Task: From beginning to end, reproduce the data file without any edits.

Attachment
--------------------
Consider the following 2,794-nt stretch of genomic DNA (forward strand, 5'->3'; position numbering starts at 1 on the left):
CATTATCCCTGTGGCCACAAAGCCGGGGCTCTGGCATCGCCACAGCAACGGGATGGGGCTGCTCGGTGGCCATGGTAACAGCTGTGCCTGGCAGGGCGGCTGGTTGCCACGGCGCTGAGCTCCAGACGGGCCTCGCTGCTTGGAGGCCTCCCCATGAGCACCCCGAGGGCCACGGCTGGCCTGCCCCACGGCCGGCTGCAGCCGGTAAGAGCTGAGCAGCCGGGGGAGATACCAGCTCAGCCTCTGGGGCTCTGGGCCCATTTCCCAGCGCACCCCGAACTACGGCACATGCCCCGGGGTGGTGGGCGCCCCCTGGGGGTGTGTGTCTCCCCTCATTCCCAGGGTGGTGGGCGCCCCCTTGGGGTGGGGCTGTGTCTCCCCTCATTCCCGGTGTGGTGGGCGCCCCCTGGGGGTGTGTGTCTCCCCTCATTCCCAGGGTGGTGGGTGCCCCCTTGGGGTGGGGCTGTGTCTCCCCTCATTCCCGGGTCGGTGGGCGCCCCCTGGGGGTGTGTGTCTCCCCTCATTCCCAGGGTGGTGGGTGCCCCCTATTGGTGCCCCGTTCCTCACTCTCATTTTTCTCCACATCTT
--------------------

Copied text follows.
Consider the following 2,794-nt stretch of genomic DNA (forward strand, 5'->3'; position numbering starts at 1 on the left):
CATTATCCCTGTGGCCACAAAGCCGGGGCTCTGGCATCGCCACAGCAACGGGATGGGGCTGCTCGGTGGCCATGGTAACAGCTGTGCCTGGCAGGGCGGCTGGTTGCCACGGCGCTGAGCTCCAGACGGGCCTCGCTGCTTGGAGGCCTCCCCATGAGCACCCCGAGGGCCACGGCTGGCCTGCCCCACGGCCGGCTGCAGCCGGTAAGAGCTGAGCAGCCGGGGGAGATACCAGCTCAGCCTCTGGGGCTCTGGGCCCATTTCCCAGCGCACCCCGAACTACGGCACATGCCCCGGGGTGGTGGGCGCCCCCTGGGGGTGTGTGTCTCCCCTCATTCCCAGGGTGGTGGGCGCCCCCTTGGGGTGGGGCTGTGTCTCCCCTCATTCCCGGTGTGGTGGGCGCCCCCTGGGGGTGTGTGTCTCCCCTCATTCCCAGGGTGGTGGGTGCCCCCTTGGGGTGGGGCTGTGTCTCCCCTCATTCCCGGGTCGGTGGGCGCCCCCTGGGGGTGTGTGTCTCCCCTCATTCCCAGGGTGGTGGGTGCCCCCTATTGGTGCCCCGTTCCTCACTCTCATTTTTCTCCACATCTT